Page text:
Each new school year brings with it hopes of learning anew, building on prior knowledge and mobilizing energy for new pursuits. Likewise, the beginning of the new millennium brings an unparalleled sense of hope and opportunity. But it can also bring new dangers.
The world has accumulated unprecedented wealth, yet one-sixth of humanity lives in abject poverty. Science and technology have made great progress, yet we are helpless in the face of devastation caused by HIV/AIDS. The world has not known large-scale war during the past 55 years, yet many countries are ravaged by genocide and ethnic violence. We have conquered the moon, yet the health of our earth is threatened by environmental degradation.
How do we confront our future and to whom do we turn for leadership?
One answer has been provided by the Secretary-General of the United Nations, Mr. Kofi Annan. In a report entitled, "We the peoples", the role of the United Nations in the 21st century, the Secretary-General presents an overview of the challenges facing humankind and suggests practical solutions. This report, also known as the Millennium Report, was prepared in advance of the Millennium Summit of the United Nations (6 – 8 September 2000). In essence, the report provides world leaders with the tools needed to identify problems, to understand their magnitude, to consider how best to confront them and to generate discussions for reaching consensus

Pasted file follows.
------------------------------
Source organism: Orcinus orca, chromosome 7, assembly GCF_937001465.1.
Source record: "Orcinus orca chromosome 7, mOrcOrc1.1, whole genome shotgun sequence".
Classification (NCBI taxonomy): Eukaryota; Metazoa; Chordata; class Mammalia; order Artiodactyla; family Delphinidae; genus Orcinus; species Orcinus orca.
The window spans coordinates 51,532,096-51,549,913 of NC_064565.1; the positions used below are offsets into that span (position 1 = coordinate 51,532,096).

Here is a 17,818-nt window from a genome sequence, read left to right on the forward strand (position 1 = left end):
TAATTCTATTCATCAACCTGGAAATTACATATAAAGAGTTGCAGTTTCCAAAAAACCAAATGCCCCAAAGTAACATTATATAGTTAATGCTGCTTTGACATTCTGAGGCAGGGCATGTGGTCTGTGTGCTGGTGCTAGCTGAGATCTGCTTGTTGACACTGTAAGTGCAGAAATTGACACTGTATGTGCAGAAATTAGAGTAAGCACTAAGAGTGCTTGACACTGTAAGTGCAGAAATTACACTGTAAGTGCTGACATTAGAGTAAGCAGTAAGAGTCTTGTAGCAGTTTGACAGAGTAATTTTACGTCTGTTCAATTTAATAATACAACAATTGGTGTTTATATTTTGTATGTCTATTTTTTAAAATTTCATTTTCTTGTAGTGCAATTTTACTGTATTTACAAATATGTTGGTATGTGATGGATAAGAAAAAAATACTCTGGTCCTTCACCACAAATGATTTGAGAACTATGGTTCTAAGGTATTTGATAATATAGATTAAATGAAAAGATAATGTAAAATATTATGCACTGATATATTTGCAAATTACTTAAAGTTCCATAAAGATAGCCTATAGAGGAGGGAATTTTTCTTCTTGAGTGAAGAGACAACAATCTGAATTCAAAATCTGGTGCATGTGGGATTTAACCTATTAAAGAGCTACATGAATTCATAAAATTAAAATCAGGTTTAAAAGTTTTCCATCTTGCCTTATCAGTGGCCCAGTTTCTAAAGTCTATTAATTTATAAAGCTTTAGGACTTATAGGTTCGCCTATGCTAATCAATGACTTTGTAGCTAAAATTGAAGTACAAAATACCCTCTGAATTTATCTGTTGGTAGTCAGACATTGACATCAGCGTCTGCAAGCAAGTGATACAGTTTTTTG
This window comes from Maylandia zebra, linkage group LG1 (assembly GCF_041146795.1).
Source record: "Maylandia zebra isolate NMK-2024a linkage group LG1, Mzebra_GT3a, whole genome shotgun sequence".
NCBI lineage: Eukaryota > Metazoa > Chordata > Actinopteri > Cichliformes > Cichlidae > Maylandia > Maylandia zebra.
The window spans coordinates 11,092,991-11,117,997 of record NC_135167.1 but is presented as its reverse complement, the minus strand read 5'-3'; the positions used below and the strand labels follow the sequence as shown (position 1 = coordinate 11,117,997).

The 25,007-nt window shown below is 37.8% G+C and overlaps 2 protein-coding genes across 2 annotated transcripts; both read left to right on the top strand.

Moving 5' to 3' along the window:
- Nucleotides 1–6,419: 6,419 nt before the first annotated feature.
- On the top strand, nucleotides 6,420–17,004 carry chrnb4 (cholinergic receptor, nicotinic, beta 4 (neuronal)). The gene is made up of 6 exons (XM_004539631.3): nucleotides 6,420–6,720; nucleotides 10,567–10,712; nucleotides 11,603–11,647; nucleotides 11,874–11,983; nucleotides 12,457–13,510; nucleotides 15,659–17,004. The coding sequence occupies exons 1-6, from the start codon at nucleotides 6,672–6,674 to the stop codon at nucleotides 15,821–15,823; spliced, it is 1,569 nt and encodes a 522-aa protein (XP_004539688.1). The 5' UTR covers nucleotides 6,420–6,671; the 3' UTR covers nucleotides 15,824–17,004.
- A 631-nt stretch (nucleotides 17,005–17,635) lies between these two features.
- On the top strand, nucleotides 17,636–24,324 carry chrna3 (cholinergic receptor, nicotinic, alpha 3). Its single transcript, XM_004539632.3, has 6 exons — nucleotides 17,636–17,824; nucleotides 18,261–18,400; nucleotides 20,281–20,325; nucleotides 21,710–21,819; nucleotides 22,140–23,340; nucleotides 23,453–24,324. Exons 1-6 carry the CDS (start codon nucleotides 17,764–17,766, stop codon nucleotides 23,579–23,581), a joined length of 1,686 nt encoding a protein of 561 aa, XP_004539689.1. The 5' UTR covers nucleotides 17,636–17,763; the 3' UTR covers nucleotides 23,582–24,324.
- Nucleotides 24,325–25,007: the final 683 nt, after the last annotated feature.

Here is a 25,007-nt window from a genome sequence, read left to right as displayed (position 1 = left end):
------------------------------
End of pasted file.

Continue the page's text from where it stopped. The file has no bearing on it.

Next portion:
The report is also intended for people in all walks of life. Everyone has a stake in the future of the world; hence everyone should participate however possible in discussing the course the world might take.
As teachers, you can play an important role. You can explain to your students the ideas of the Secretary-General and the role he envisages for the United Nations, and also encourage them to "become involved." I invite you to incorporate the themes of the Millennium Report in your lesson plans. Whether you teach history, geography, international relations or environmental sciences, the report contains issues and ideas that you should find not only relevant but extremely useful.
To help you achieve this, the Department of Public Information has produced a series of briefing papers addressing the key themes of the Secretary-General’s report. Each paper presents an overview of the issue under discussion, identifies recent development, explains the areas needing attention or more effort and includes case studies. Each paper also includes suggested activities for students who are encouraged to involve themselves at local, national and international levels
The papers have been prepared with four goals in mind:
It was through the United Nations that the world mobilized some of the great movements of the last half-century, in the process revolutionizing our views of human rights, the environment and conflict resolution. We need to create the same kind of energy and commitment to tackle the challenges of the new millennium. You can help.